Bishop of Chester asks Government not to lose sight of cultural and scientific links to Europe in Brexit negiotations

Standard

14.03 Bishop of ChesterOn the 1st December 2016 Lord Liddle held a debate on ‘the best options for the United Kingdom’s future relationship with the European Union following the referendum vote to leave’. The Bishop of Chester, the Rt Revd Peter Forster, spoke about the foundations of the idea of ‘Europe’ not just as an economic construct but as a civilisation. 

 

The Lord Bishop of Chester: My Lords, the Motion before us is not limited to economic issues, although the debate so far has understandably concentrated on them. I would like to take a slightly broader look at our future relationship with the EU. Of course, the social and economic issues associated with the four freedoms will inevitably take centre stage over the next few years, and it will be an anxious time for many. I hope it will also be a time of opportunity for at least some, perhaps many; we will see. The as-ever excellent Library Note for this debate usefully sets out the options as they might be understood on the economic front. Inasmuch as I have any confidence as to what will emerge after the present cat-and-mouse phase unfolds, I suspect it will be nearer to the Singapore, Turkey or Canada end of the spectrum, as opposed to what is hoped for—perfectly properly and rightly—by the noble Lord, Lord Liddle. We do not know; I claim no divine insight into this. But amid the uncertain labyrinth of discussions and negotiations that will have to take place, I hope that our sights can be raised above the purely economic horizon.

The original concept of “Europe” was never primarily economic or, for that matter, geographical. Geographically, there is not really a continent of Europe; it is simply a peninsula at one end of the great Asian landmass. We speak of Europe because a great civilisation developed there, shaped by Christianity and other forces ancient and modern—a civilisation that gave birth to modern science, in any serious sense of that word. While the original founders of the EU in the immediate post-war years had a certain economic view, they were also concerned to lay down foundations to avoid future conflict and were influenced by Catholic social teaching at the time. More recently, a more secular spirit has been to the fore that has left Europe rather ill equipped to deal with the new religious presence in its midst, and the growing presence of Islam in particular.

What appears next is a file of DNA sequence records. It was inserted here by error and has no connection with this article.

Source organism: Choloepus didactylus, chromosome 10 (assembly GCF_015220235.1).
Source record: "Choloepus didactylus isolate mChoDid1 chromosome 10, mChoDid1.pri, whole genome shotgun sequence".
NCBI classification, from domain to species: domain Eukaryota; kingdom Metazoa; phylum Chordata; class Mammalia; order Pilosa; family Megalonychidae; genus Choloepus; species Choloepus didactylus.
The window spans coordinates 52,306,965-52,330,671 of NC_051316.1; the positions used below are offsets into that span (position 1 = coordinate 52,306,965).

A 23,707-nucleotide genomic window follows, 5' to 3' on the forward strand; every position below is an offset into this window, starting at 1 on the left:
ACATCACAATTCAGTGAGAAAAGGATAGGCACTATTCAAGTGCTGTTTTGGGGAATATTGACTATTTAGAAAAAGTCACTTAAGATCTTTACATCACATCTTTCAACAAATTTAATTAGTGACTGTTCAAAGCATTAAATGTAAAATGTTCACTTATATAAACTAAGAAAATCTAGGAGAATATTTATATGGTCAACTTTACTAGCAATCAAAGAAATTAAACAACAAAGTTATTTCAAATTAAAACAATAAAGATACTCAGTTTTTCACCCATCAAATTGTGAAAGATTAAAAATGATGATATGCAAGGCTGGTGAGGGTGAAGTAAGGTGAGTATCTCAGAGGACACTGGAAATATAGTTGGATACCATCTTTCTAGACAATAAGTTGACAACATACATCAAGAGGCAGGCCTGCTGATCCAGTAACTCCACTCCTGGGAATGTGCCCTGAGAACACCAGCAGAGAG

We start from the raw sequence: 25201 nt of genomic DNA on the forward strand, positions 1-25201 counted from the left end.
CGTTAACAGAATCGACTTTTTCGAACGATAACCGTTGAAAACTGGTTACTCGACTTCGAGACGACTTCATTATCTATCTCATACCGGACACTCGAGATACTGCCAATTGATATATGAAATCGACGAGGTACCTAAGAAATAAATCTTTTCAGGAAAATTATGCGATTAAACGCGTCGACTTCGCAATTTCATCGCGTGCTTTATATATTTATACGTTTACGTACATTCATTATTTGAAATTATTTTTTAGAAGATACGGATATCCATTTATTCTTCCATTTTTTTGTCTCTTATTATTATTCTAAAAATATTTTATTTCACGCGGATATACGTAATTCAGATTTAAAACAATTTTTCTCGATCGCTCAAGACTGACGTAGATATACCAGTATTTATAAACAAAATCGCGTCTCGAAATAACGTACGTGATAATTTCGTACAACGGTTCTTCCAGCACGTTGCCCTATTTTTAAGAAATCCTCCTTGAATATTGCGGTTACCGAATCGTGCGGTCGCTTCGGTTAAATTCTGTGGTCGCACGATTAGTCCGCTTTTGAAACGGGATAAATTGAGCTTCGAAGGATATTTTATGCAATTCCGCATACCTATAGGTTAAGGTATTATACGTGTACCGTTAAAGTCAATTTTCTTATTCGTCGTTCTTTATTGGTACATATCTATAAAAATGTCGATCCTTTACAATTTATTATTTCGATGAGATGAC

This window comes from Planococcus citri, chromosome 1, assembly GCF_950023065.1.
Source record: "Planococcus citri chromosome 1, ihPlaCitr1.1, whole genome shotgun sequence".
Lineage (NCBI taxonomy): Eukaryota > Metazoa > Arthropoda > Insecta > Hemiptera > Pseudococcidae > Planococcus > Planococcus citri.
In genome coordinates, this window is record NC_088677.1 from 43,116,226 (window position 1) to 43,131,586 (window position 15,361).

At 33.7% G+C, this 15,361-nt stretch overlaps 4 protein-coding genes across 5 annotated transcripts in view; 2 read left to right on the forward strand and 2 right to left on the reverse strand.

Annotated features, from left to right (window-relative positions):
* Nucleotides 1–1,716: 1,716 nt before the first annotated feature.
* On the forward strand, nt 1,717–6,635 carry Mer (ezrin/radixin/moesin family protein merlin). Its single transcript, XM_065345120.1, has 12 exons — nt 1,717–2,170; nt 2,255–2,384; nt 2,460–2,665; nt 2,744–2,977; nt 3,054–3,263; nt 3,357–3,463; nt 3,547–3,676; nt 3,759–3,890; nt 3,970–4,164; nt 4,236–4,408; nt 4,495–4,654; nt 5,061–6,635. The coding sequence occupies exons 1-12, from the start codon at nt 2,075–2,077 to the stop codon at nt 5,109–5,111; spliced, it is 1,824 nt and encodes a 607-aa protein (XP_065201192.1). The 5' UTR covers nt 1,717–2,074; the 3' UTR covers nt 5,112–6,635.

My plea is simply that, alongside the inevitable concentration on what promises to be a difficult economic negotiation and transition, we should especially promote the continuation and deepening of the educational, artistic, scientific and—yes—religious ties that over the decades and centuries have made European civilisation what it is today. Whatever we mean by “soft Brexit”, that would precisely promote a soft Brexit beyond the mere economic understanding of the term. The riches of our cultural destiny will continue to be European, whatever our precise future economic relationship with the EU proves to be.

The Minister of State, Foreign and Commonwealth Office (Baroness Anelay of St Johns) (Con): My Lords, the noble Lord, Lord Liddle, has today given the House the opportunity to set out its advice on a wide range of issues which should be addressed not only during the negotiations to leave the EU but also beyond them. I very much value the way in which he phrased his Motion for that purpose…..

….Much has been said about the negotiations. Clearly, a balance needs to be struck. We want to be as open and transparent as we can with Parliament, to bring parliamentarians with us as we build a national consensus around our negotiating position. The Government want to achieve the best outcome for the British people. As some noble Lords have recognised, to achieve the best outcome in any negotiation it is wise not to reveal your hand too soon—but that has to be balanced with not doing it too late. I do appreciate noble Lords’ views. Noble Lords will be aware that we have committed that Parliament will have access to at least as much information as Members of the European Parliament during the process, and that we are considering the mechanisms for transmitting that in such a way as to ensure that there can indeed be timely debate and scrutiny on the negotiations, while ensuring that complete confidentiality can be maintained. Where we can offer clarity, we certainly will……

(Via Parliament.UK)